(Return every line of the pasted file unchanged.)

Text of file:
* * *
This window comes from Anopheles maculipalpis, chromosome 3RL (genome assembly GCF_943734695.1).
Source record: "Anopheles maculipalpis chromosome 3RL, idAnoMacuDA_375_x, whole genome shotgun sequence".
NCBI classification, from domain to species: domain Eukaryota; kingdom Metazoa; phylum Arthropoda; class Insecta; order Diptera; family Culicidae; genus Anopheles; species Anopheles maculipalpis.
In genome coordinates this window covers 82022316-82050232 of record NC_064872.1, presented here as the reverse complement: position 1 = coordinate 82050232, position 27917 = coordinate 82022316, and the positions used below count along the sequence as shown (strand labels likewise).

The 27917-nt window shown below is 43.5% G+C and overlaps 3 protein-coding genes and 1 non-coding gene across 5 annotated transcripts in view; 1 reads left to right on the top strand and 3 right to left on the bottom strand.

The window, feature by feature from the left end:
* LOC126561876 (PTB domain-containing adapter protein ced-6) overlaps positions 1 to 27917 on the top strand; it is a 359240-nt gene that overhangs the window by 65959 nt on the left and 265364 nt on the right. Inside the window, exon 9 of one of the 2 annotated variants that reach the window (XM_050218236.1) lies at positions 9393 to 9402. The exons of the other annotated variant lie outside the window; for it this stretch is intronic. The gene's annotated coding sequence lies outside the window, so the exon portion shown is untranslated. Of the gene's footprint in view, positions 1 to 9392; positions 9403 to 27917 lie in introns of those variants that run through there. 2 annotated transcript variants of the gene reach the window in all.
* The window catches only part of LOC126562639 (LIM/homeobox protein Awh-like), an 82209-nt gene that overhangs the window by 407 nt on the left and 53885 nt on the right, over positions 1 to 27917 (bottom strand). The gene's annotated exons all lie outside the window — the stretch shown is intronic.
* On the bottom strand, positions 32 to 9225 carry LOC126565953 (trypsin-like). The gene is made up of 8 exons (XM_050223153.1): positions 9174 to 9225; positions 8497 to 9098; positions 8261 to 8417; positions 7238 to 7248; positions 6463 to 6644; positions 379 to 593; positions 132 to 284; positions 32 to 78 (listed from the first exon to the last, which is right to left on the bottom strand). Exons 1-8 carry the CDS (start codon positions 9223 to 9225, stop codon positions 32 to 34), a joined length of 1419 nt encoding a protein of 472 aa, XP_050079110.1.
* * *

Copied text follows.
This window comes from Anopheles maculipalpis, chromosome 3RL (genome assembly GCF_943734695.1).
Source record: "Anopheles maculipalpis chromosome 3RL, idAnoMacuDA_375_x, whole genome shotgun sequence".
NCBI classification, from domain to species: domain Eukaryota; kingdom Metazoa; phylum Arthropoda; class Insecta; order Diptera; family Culicidae; genus Anopheles; species Anopheles maculipalpis.
In genome coordinates this window covers 82022316-82050232 of record NC_064872.1, presented here as the reverse complement: position 1 = coordinate 82050232, position 27917 = coordinate 82022316, and the positions used below count along the sequence as shown (strand labels likewise).

The 27917-nt window shown below is 43.5% G+C and overlaps 3 protein-coding genes and 1 non-coding gene across 5 annotated transcripts in view; 1 reads left to right on the top strand and 3 right to left on the bottom strand.

The window, feature by feature from the left end:
* LOC126561876 (PTB domain-containing adapter protein ced-6) overlaps positions 1 to 27917 on the top strand; it is a 359240-nt gene that overhangs the window by 65959 nt on the left and 265364 nt on the right. Inside the window, exon 9 of one of the 2 annotated variants that reach the window (XM_050218236.1) lies at positions 9393 to 9402. The exons of the other annotated variant lie outside the window; for it this stretch is intronic. The gene's annotated coding sequence lies outside the window, so the exon portion shown is untranslated. Of the gene's footprint in view, positions 1 to 9392; positions 9403 to 27917 lie in introns of those variants that run through there. 2 annotated transcript variants of the gene reach the window in all.
* The window catches only part of LOC126562639 (LIM/homeobox protein Awh-like), an 82209-nt gene that overhangs the window by 407 nt on the left and 53885 nt on the right, over positions 1 to 27917 (bottom strand). The gene's annotated exons all lie outside the window — the stretch shown is intronic.
* On the bottom strand, positions 32 to 9225 carry LOC126565953 (trypsin-like). The gene is made up of 8 exons (XM_050223153.1): positions 9174 to 9225; positions 8497 to 9098; positions 8261 to 8417; positions 7238 to 7248; positions 6463 to 6644; positions 379 to 593; positions 132 to 284; positions 32 to 78 (listed from the first exon to the last, which is right to left on the bottom strand). Exons 1-8 carry the CDS (start codon positions 9223 to 9225, stop codon positions 32 to 34), a joined length of 1419 nt encoding a protein of 472 aa, XP_050079110.1.